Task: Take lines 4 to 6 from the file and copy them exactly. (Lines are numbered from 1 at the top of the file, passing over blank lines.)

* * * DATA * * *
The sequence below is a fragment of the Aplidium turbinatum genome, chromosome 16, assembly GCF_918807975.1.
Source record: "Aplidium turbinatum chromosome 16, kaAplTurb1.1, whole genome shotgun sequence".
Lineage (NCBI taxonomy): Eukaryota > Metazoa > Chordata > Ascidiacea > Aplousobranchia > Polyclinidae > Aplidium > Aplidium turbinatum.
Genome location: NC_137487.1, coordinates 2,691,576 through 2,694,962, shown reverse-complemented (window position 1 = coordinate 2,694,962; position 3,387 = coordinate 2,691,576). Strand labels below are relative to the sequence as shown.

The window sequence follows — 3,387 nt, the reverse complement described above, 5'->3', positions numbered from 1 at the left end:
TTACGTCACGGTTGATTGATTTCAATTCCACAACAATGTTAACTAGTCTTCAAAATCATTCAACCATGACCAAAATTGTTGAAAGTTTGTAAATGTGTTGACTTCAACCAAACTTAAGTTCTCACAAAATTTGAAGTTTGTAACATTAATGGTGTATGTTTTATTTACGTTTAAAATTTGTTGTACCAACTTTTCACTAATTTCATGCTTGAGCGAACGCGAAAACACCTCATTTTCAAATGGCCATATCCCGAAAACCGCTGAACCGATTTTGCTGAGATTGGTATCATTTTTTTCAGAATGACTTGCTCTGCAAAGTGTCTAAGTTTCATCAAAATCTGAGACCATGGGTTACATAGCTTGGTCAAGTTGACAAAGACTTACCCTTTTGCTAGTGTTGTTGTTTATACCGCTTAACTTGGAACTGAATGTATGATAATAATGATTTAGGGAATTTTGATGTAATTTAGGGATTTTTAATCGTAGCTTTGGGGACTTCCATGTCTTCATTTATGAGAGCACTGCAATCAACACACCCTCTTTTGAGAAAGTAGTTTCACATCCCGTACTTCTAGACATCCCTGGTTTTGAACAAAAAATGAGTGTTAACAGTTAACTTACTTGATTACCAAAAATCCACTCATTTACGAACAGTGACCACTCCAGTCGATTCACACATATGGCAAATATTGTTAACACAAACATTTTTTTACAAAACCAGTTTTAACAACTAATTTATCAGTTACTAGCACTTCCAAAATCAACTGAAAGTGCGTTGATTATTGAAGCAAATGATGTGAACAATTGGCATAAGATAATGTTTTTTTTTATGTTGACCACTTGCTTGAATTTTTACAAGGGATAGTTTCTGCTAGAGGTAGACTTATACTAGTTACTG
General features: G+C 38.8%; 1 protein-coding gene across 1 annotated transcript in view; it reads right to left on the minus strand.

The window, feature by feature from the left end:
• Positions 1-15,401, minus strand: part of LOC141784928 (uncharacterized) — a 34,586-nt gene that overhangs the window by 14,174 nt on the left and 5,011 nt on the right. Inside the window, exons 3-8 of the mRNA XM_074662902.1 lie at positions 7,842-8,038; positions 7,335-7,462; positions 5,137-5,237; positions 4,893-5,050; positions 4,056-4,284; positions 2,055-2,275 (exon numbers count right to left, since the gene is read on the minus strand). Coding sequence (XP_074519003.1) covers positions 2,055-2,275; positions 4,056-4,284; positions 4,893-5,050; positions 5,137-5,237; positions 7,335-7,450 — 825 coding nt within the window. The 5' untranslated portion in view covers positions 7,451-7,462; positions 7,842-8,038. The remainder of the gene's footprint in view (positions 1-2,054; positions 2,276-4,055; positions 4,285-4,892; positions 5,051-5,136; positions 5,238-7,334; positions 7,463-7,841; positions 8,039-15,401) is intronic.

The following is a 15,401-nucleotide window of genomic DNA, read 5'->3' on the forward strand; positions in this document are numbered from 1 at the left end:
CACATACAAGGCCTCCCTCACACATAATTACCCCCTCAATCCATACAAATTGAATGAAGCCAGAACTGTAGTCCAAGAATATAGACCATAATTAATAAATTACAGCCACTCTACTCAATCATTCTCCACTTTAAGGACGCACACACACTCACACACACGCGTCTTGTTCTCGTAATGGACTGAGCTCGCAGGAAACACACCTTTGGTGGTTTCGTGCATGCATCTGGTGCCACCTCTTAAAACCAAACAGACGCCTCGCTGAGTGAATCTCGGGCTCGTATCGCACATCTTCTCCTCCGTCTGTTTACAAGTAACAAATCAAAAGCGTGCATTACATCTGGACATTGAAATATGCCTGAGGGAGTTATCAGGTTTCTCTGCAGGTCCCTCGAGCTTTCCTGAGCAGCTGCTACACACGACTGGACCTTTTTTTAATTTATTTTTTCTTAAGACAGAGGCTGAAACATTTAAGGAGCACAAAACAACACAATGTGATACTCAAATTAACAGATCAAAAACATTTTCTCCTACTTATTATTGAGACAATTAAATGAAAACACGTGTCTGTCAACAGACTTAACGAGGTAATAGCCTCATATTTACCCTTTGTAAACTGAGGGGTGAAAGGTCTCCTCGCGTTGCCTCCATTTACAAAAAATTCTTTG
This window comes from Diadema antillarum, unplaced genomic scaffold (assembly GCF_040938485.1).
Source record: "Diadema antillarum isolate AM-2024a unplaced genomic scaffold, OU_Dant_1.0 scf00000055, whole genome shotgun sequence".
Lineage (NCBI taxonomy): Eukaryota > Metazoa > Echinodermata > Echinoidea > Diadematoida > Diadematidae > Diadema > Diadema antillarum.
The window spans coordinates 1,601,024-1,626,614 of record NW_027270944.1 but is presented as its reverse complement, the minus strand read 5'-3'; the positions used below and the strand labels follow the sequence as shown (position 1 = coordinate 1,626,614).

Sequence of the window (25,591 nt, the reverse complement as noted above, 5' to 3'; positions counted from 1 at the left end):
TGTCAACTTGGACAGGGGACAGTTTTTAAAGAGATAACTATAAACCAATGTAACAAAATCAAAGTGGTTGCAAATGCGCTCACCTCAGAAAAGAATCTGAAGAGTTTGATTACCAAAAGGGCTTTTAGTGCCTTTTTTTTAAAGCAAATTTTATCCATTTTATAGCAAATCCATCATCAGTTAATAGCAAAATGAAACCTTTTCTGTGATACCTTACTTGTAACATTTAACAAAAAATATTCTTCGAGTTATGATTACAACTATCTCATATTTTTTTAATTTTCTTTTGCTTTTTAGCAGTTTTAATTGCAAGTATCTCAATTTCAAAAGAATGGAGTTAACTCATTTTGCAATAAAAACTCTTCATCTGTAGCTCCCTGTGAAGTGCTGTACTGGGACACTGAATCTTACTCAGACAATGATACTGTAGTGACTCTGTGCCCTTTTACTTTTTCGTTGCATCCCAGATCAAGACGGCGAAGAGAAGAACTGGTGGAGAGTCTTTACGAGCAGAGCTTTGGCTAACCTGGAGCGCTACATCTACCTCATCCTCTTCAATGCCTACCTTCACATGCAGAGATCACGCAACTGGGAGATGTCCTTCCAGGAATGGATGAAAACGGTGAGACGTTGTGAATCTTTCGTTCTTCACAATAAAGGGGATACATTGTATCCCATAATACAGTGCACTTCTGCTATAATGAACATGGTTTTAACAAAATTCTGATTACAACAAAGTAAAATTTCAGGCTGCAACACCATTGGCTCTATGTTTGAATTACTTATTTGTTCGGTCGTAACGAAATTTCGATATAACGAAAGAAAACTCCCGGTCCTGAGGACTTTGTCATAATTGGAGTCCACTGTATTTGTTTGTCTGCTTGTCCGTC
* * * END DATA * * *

Genome location: NC_137487.1, coordinates 2,691,576 through 2,694,962, shown reverse-complemented (window position 1 = coordinate 2,694,962; position 3,387 = coordinate 2,691,576). Strand labels below are relative to the sequence as shown.

The window sequence follows — 3,387 nt, the reverse complement described above, 5'->3', positions numbered from 1 at the left end:
TTACGTCACGGTTGATTGATTTCAATTCCACAACAATGTTAACTAGTCTTCAAAATCATTCAACCATGACCAAAATTGTTGAAAGTTTGTAAATGTGTTGACTTCAACCAAACTTAAGTTCTCACAAAATTTGAAGTTTGTAACATTAATGGTGTATGTTTTATTTACGTTTAAAATTTGTTGTACCAACTTTTCACTAATTTCATGCTTGAGCGAACGCGAAAACACCTCATTTTCAAATGGCCATATCCCGAAAACCGCTGAACCGATTTTGCTGAGATTGGTATCATTTTTTTCAGAATGACTTGCTCTGCAAAGTGTCTAAGTTTCATCAAAATCTGAGACCATGGGTTACATAGCTTGGTCAAGTTGACAAAGACTTACCCTTTTGCTAGTGTTGTTGTTTATACCGCTTAACTTGGAACTGAATGTATGATAATAATGATTTAGGGAATTTTGATGTAATTTAGGGATTTTTAATCGTAGCTTTGGGGACTTCCATGTCTTCATTTATGAGAGCACTGCAATCAACACACCCTCTTTTGAGAAAGTAGTTTCACATCCCGTACTTCTAGACATCCCTGGTTTTGAACAAAAAATGAGTGTTAACAGTTAACTTACTTGATTACCAAAAATCCACTCATTTACGAACAGTGACCACTCCAGTCGATTCACACATATGGCAAATATTGTTAACACAAACATTTTTTTACAAAACCAGTTTTAACAACTAATTTATCAGTTACTAGCACTTCCAAAATCAACTGAAAGTGCGTTGATTATTGAAGCAAATGATGTGAACAATTGGCATAAGATAATGTTTTTTTTTATGTTGACCACTTGCTTGAATTTTTACAAGGGATAGTTTCTGCTAGAGGTAGACTTATACTAGTTACTG